But on the other hand, the Romanian deadlift shifts the emphasis of the movement to your hamstrings and glutes and doesn’t require any work from your quadriceps as your knee joint stays in a fixed position.
The increased stress placed on the hip hinge significantly increases the work your glutes and hamstrings need to do. As with the standard deadlift, the core and spinal muscles have to work incredibly hard during the RDL to keep your spine in a neutral position.
Overall: Neither exercise is superior for muscles worked. Although if you're looking to choose between Romanian vs standard deadlift, you should choose the one that best suits your goal.
For example, if you want larger glutes and hamstrings, the RDL is your best option. But, if you want to increase overall strength, you’re best using the traditional deadlift.
Ease Of Learning
When comparing conventional deadlift vs Romanian deadlift, the RDLs are far easier to learn.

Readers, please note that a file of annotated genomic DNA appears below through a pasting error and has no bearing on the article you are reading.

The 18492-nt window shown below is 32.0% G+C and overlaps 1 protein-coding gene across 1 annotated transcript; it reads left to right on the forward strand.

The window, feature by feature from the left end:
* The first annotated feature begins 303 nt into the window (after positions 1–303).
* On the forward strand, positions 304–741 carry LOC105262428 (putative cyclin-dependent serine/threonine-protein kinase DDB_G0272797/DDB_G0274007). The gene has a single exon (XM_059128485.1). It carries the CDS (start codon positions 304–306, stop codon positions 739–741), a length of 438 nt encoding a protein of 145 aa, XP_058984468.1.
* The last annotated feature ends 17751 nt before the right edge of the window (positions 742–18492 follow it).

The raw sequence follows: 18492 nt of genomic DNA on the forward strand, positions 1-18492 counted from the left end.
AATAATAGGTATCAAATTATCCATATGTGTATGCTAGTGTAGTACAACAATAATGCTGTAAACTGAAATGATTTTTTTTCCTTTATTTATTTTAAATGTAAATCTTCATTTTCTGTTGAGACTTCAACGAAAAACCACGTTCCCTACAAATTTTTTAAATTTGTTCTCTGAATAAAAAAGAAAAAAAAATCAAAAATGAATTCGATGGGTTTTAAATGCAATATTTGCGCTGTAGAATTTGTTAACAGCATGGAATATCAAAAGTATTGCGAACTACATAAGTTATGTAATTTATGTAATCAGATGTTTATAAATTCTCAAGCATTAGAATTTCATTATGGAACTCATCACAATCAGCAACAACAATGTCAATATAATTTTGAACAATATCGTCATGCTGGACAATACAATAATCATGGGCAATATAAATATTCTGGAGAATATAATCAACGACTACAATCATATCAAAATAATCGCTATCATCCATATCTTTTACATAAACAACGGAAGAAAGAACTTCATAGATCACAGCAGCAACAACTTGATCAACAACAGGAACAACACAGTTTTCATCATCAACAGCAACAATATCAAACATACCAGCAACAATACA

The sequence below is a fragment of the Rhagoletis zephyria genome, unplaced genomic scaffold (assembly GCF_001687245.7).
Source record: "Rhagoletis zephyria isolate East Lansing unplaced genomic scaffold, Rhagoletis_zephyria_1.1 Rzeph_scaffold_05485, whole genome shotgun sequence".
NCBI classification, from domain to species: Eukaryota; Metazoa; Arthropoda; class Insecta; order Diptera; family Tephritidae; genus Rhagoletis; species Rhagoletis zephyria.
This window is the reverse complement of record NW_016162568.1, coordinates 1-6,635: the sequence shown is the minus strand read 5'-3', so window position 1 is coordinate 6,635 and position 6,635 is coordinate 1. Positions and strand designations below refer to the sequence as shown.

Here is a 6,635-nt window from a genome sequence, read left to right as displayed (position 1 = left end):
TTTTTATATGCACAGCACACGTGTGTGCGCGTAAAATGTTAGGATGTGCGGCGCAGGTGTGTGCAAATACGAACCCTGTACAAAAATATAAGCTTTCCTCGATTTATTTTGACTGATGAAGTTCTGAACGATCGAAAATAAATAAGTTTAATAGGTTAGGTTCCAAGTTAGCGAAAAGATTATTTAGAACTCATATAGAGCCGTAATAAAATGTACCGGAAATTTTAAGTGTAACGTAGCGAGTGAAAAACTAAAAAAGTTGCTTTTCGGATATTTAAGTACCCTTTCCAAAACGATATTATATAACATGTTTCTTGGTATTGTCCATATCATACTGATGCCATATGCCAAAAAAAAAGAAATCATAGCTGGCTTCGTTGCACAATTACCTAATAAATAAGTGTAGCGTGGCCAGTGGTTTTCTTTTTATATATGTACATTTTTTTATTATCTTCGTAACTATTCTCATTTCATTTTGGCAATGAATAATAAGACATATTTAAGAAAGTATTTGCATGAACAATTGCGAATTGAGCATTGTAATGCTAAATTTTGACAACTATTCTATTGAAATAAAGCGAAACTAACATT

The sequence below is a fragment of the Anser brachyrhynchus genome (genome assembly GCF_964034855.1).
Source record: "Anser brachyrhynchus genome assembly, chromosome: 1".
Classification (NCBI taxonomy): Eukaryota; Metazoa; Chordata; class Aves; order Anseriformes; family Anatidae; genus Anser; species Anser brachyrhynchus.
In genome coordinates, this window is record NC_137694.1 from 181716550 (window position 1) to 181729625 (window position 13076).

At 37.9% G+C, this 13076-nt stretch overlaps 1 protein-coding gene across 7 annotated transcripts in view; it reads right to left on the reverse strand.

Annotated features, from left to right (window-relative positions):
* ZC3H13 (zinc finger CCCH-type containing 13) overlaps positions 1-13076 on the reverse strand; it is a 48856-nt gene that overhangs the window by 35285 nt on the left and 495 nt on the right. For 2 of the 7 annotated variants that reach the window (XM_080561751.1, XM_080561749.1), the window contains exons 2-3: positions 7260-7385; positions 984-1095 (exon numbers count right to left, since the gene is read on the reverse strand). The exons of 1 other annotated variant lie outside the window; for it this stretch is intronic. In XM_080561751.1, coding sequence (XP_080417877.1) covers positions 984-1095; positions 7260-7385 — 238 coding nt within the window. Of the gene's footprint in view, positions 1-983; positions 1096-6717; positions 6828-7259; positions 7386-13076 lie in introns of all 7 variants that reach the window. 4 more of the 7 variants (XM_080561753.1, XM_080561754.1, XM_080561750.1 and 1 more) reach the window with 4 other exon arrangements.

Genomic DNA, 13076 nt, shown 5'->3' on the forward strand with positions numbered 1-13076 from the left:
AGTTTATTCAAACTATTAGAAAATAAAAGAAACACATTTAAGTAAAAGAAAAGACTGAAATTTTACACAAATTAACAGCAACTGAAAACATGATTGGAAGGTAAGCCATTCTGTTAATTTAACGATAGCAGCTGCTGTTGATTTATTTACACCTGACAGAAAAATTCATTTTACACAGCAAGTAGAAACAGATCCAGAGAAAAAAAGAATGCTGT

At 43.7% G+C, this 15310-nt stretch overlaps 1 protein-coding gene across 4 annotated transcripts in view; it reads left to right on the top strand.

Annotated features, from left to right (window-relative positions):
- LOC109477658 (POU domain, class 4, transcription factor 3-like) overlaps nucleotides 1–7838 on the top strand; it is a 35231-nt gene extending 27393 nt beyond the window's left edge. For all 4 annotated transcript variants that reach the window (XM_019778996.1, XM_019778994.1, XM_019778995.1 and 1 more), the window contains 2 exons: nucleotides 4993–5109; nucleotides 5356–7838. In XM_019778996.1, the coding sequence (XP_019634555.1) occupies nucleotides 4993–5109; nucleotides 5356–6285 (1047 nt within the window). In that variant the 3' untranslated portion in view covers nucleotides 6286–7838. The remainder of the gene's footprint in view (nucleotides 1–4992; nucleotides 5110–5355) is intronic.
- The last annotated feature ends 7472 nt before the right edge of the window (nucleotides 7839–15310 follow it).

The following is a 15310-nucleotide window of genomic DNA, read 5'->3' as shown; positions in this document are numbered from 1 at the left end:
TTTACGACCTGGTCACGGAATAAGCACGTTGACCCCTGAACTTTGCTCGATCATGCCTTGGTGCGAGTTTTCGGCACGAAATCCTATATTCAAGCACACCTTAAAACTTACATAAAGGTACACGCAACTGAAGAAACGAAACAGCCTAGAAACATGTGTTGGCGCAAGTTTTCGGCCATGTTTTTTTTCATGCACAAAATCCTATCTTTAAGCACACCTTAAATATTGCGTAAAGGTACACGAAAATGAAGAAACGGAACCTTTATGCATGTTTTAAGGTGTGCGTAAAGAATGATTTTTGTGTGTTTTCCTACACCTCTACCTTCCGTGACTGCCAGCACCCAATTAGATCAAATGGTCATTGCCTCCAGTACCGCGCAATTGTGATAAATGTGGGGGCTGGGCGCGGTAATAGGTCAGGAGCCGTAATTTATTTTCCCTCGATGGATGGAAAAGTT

Romanian deadlifts are one of the first movements I teach to clients to help demonstrate the hip hinge movement. It’s not as complicated as conventional deadlifts, and many gym-goers find starting in a standing position easier than pulling a barbell off the floor.
Gym-goers make several mistakes during both types of deadlift; here are some pointers to help you avoid the pitfalls.
Romanian Deadlift (Overview + Benefits Explained)
The Romanian deadlift got its name from Romanian weight lifter Nicu Vlad. He was seen performing the movement during a warm-up for a weightlifting competition, and as he was Romanian, the exercise’s name stuck.
A study has shown working your muscles through eccentric loading increases muscle hypertrophy (muscle growth) .
How To Perform
- With a loaded barbell on the floor or platform, stand with your feet under your hips and toes pointed forwards.
- Push your hips back and bend your knees to grab the bar, keeping your back neutral and bring the bar up to a standing position.